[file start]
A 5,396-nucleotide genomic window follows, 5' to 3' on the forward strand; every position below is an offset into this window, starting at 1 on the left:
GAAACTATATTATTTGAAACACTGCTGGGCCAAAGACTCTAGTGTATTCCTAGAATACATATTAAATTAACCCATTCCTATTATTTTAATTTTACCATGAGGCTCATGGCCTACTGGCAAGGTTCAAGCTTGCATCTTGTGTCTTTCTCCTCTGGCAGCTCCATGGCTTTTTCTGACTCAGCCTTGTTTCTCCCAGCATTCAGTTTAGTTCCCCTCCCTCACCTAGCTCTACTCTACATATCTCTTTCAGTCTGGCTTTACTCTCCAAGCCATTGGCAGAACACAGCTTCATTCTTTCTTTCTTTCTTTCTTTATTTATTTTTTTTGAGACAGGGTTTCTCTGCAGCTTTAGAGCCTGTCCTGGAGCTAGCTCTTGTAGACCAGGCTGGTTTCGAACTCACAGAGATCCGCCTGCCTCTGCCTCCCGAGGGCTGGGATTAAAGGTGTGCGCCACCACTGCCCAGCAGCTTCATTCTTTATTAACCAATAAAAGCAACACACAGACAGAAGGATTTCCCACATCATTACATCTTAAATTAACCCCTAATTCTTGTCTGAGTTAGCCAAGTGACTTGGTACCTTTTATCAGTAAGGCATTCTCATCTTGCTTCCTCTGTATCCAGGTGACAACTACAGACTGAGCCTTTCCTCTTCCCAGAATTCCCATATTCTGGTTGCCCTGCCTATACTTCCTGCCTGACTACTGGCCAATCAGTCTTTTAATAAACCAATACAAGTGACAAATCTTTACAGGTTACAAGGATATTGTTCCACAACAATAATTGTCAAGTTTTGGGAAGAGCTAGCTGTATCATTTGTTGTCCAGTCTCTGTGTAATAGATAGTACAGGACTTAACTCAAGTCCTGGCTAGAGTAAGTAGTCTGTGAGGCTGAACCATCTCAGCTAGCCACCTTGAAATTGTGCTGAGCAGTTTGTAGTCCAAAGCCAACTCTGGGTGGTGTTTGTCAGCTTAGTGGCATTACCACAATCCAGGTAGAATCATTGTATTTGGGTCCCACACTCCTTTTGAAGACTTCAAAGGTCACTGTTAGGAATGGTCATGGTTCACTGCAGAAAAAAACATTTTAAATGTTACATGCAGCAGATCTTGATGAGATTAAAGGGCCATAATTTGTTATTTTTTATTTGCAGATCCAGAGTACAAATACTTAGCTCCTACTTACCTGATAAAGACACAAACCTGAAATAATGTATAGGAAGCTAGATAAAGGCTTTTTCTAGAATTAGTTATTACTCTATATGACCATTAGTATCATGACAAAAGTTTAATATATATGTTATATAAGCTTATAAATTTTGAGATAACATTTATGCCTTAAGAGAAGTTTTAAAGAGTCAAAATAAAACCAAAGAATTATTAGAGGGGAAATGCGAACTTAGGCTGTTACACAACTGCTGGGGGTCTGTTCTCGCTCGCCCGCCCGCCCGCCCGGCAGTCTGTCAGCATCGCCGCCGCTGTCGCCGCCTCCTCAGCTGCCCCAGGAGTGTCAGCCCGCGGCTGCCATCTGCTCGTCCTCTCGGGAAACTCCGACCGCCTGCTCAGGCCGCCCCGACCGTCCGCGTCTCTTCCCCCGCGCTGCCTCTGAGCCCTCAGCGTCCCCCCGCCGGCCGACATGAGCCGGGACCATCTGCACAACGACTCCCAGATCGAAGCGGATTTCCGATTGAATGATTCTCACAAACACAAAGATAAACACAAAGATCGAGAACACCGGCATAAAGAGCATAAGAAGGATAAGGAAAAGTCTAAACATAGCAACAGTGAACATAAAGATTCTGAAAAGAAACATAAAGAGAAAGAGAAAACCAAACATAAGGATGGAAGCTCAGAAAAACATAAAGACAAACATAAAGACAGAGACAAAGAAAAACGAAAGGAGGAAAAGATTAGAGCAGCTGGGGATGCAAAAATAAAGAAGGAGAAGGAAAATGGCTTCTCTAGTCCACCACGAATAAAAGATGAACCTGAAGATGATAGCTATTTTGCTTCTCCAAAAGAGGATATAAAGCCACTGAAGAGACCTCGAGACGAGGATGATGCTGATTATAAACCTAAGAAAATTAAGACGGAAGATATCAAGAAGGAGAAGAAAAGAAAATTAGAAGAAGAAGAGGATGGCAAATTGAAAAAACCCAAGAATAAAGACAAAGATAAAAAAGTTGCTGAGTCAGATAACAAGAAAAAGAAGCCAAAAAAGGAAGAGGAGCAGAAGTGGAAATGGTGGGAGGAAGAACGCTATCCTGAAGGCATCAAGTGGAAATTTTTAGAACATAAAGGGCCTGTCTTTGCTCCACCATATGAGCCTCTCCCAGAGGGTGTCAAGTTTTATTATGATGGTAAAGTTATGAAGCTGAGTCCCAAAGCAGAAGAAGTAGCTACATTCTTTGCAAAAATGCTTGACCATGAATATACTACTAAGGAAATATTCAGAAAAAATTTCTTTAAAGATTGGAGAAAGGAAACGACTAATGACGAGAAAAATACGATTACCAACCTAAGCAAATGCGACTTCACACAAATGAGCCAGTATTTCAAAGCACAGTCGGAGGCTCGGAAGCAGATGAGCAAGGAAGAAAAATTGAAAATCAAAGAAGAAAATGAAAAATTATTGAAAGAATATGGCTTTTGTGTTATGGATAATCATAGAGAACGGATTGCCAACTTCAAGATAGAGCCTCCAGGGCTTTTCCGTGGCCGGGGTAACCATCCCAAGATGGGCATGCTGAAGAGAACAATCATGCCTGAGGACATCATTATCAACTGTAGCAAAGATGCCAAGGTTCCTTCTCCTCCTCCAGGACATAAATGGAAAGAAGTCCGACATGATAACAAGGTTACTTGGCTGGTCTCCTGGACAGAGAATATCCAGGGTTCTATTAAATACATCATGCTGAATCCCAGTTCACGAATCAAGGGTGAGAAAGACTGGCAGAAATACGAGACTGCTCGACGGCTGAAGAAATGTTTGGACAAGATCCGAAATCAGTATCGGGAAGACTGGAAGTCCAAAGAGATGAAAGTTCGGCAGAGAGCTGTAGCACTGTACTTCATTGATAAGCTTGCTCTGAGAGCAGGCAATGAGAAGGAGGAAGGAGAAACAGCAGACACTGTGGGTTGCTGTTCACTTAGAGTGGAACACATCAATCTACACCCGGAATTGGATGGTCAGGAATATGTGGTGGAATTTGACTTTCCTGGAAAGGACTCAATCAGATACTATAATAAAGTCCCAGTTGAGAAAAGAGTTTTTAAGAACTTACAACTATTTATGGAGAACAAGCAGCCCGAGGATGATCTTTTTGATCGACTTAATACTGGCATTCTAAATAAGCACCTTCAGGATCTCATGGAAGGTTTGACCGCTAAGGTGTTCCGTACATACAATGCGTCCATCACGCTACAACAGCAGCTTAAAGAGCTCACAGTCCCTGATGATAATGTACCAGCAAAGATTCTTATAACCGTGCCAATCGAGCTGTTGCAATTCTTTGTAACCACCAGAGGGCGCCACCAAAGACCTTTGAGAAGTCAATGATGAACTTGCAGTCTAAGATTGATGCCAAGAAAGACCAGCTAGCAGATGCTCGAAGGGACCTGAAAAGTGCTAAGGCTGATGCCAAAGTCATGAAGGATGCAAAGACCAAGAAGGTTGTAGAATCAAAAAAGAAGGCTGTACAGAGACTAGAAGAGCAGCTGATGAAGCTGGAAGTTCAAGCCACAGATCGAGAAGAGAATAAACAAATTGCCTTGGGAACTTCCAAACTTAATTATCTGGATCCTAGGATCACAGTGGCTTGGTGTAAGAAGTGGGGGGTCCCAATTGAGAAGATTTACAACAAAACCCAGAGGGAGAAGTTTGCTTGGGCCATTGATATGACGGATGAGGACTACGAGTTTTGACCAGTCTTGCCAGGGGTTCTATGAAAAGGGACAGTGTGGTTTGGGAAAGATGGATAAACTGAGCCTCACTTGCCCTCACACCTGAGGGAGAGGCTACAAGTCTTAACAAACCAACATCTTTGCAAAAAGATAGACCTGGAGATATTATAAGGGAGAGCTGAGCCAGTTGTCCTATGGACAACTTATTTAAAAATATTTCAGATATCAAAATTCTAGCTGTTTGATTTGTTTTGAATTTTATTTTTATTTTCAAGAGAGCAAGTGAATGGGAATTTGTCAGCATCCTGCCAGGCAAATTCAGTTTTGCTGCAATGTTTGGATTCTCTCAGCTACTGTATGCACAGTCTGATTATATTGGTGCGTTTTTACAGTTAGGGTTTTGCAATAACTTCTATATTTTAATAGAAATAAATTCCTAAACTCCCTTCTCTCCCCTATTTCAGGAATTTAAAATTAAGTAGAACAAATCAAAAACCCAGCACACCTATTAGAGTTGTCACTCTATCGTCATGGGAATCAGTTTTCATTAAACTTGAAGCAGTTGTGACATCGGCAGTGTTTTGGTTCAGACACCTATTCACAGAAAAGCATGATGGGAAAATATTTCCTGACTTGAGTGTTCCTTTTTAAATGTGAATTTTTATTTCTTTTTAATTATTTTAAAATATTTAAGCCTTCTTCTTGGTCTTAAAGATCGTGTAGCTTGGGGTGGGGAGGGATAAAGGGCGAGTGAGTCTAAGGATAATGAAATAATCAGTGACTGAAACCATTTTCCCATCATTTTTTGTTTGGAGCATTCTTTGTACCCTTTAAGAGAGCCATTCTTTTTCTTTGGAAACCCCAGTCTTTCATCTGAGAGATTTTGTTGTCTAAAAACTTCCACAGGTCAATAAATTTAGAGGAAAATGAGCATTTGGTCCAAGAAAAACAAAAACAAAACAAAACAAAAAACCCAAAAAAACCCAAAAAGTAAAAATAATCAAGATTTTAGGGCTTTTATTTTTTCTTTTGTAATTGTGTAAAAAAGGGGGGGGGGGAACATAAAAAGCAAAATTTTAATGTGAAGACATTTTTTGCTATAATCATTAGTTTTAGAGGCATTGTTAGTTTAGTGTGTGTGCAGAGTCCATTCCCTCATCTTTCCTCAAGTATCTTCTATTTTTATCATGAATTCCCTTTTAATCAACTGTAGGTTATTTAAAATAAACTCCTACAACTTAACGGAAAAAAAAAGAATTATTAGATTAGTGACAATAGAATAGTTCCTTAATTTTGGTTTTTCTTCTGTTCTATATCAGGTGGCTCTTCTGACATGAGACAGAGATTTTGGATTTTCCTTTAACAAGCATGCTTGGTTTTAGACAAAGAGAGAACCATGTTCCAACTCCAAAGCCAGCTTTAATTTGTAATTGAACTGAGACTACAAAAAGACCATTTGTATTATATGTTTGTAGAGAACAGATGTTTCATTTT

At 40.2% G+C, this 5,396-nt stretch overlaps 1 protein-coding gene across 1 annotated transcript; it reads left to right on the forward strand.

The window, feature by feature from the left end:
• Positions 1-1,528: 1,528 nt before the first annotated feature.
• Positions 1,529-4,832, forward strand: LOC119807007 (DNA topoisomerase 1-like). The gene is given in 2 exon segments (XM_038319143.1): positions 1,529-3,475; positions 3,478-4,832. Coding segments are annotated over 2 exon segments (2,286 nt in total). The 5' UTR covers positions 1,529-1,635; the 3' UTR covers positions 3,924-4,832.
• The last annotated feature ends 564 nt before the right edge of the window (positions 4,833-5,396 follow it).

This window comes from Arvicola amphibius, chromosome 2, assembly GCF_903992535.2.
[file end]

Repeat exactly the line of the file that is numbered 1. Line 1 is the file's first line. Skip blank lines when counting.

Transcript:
A 5,396-nucleotide genomic window follows, 5' to 3' on the forward strand; every position below is an offset into this window, starting at 1 on the left: